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Purpose Academic centers utilize web-based surveillance systems to administer their evaluations, but little is known about their impact on the evaluation responsibilities delegated to medical residents. Method Using a mixed-methods approach, a retrospective content analysis was conducted of the evaluation activities experienced by a cohort of 29 residents as they completed their training in general internal medicine from 2009-2012. These data were triangulated with group interviews conducted with current internal medicine residents in 2012-2013. Results The internal medicine program electronically requested that its residents complete 8,614 evaluation reports on clinical faculty, curriculum, and junior trainees (345 requests annually per resident). Residents reported feeling overwhelmed by their ongoing evaluation workload, and admitted that their motivation to submit high-quality appraisals was dissipating. Residents perceived that their program valued certain evaluations more than others, and this was a major factor in their decision regarding whether or not they would eventually submit an appraisal. Feedback submitted on program evaluation related appraisals were viewed as having the least value, and residents were significantly less likely to submit these evaluations. Conclusions Although web-based surveillance systems are efficient in distributing thousands of evaluations, residency programs to engage in ongoing vigilance of the unintended consequences associated with their use.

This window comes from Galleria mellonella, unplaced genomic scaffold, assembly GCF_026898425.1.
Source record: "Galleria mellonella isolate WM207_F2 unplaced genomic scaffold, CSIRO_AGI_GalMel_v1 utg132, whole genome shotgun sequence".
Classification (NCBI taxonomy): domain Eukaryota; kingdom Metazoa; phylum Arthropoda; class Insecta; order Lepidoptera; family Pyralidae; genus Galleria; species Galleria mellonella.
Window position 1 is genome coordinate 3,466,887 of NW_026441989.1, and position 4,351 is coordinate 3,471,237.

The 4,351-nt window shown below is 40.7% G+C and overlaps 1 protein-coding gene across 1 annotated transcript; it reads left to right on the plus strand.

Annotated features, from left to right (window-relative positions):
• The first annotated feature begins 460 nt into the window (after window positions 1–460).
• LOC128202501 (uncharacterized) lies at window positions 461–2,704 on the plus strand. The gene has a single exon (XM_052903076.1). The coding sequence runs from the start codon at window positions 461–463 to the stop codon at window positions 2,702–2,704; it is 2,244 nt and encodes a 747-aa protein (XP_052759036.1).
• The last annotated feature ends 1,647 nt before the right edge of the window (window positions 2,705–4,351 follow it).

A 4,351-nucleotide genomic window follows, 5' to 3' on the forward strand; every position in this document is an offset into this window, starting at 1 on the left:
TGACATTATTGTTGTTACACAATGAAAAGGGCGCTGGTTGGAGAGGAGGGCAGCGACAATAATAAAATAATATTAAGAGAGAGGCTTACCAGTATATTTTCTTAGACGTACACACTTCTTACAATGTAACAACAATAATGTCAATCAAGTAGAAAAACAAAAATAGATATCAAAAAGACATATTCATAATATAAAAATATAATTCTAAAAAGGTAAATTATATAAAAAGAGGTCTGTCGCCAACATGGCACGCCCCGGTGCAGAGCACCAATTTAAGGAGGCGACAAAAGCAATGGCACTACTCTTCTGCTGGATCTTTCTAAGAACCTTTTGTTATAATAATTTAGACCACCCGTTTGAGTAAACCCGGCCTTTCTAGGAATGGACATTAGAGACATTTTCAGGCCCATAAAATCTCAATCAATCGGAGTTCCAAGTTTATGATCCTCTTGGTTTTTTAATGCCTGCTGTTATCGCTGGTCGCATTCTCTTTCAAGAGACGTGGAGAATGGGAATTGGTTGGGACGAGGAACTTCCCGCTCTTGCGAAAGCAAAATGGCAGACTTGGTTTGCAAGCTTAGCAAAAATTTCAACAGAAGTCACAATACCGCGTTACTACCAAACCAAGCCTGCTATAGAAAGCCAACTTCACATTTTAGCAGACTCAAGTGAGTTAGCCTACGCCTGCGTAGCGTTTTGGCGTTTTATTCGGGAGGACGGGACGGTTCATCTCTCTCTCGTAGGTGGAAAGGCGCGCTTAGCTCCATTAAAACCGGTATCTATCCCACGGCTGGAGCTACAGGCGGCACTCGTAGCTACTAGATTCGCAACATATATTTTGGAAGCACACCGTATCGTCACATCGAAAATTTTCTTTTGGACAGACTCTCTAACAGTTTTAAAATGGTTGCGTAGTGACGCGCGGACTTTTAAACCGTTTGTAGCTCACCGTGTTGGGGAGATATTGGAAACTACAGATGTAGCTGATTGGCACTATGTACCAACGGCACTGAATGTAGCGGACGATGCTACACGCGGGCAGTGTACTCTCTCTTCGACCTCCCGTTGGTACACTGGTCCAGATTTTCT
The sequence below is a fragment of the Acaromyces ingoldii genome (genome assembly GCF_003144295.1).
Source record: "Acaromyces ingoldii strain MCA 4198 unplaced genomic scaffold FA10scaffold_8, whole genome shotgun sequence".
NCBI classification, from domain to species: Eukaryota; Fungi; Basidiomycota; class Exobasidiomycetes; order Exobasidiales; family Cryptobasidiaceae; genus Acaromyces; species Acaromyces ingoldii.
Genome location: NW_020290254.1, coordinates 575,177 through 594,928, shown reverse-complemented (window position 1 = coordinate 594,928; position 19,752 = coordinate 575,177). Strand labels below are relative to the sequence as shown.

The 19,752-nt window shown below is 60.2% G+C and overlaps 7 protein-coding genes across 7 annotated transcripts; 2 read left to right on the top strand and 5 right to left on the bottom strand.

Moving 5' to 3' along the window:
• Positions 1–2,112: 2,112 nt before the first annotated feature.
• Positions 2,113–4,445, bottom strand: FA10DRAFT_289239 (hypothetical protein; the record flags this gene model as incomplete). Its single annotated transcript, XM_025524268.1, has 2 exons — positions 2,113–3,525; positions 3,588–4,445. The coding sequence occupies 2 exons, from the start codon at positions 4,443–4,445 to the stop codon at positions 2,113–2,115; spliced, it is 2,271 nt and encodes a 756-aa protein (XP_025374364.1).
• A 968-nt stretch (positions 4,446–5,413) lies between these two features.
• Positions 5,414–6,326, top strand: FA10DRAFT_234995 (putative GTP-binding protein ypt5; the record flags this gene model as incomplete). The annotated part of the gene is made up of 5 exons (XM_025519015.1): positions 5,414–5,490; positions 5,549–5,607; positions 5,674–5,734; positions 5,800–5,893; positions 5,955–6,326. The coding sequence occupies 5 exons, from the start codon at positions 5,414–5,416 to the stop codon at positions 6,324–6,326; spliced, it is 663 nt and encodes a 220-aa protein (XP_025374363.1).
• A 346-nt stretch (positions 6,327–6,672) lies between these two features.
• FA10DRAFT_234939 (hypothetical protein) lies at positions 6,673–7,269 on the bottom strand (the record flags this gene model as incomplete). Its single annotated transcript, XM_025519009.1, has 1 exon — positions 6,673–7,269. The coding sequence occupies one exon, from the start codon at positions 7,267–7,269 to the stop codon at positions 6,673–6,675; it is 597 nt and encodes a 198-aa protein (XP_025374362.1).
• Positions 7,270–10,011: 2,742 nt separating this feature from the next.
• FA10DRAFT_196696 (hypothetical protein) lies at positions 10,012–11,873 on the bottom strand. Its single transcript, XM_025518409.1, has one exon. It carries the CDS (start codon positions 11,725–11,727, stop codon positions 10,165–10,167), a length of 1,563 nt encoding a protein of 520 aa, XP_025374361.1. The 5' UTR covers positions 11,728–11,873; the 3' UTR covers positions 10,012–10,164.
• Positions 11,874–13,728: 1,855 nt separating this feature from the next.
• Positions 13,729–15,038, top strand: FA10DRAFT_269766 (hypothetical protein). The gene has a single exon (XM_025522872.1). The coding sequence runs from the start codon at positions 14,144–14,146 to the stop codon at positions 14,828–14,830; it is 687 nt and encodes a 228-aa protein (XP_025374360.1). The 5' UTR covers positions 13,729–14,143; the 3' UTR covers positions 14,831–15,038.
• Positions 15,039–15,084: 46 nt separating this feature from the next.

Citation of this paper:
Zibrowski, E., Crukley, J., Malett, J., & Myers, K. (2016). To submit or not submit: The burden of evaluation on postgraduate medical trainees. MedEdPublish, 5.
Jan 4 2017 (withdrawn)